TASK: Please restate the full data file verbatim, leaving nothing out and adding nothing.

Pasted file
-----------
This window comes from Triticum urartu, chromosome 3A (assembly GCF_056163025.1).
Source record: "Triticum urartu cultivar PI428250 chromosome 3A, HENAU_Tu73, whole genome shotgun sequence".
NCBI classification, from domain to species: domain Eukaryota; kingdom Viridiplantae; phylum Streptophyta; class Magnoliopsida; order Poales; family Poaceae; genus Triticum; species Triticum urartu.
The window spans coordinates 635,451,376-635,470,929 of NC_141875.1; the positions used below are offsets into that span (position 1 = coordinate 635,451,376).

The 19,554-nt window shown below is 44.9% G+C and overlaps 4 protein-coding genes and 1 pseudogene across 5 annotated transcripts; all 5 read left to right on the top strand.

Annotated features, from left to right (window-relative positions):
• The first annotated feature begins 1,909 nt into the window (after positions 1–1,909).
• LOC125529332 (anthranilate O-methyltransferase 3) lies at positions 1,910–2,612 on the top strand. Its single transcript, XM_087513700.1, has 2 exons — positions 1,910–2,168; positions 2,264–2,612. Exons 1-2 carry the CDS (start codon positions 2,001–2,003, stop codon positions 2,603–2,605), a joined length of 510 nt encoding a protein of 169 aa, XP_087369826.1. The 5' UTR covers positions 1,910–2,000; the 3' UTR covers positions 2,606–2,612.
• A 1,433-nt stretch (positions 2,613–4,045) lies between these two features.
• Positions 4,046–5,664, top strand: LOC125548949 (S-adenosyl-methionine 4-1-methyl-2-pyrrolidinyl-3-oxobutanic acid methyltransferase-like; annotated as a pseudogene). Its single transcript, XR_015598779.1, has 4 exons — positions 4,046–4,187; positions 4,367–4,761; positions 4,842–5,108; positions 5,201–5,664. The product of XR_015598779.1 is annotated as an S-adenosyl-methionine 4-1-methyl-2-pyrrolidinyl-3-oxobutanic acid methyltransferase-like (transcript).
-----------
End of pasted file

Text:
This window comes from Triticum urartu, chromosome 3A (assembly GCF_056163025.1).
Source record: "Triticum urartu cultivar PI428250 chromosome 3A, HENAU_Tu73, whole genome shotgun sequence".
NCBI classification, from domain to species: domain Eukaryota; kingdom Viridiplantae; phylum Streptophyta; class Magnoliopsida; order Poales; family Poaceae; genus Triticum; species Triticum urartu.
The window spans coordinates 635,451,376-635,470,929 of NC_141875.1; the positions used below are offsets into that span (position 1 = coordinate 635,451,376).

The 19,554-nt window shown below is 44.9% G+C and overlaps 4 protein-coding genes and 1 pseudogene across 5 annotated transcripts; all 5 read left to right on the top strand.

Annotated features, from left to right (window-relative positions):
• The first annotated feature begins 1,909 nt into the window (after positions 1–1,909).
• LOC125529332 (anthranilate O-methyltransferase 3) lies at positions 1,910–2,612 on the top strand. Its single transcript, XM_087513700.1, has 2 exons — positions 1,910–2,168; positions 2,264–2,612. Exons 1-2 carry the CDS (start codon positions 2,001–2,003, stop codon positions 2,603–2,605), a joined length of 510 nt encoding a protein of 169 aa, XP_087369826.1. The 5' UTR covers positions 1,910–2,000; the 3' UTR covers positions 2,606–2,612.
• A 1,433-nt stretch (positions 2,613–4,045) lies between these two features.
• Positions 4,046–5,664, top strand: LOC125548949 (S-adenosyl-methionine 4-1-methyl-2-pyrrolidinyl-3-oxobutanic acid methyltransferase-like; annotated as a pseudogene). Its single transcript, XR_015598779.1, has 4 exons — positions 4,046–4,187; positions 4,367–4,761; positions 4,842–5,108; positions 5,201–5,664. The product of XR_015598779.1 is annotated as an S-adenosyl-methionine 4-1-methyl-2-pyrrolidinyl-3-oxobutanic acid methyltransferase-like (transcript).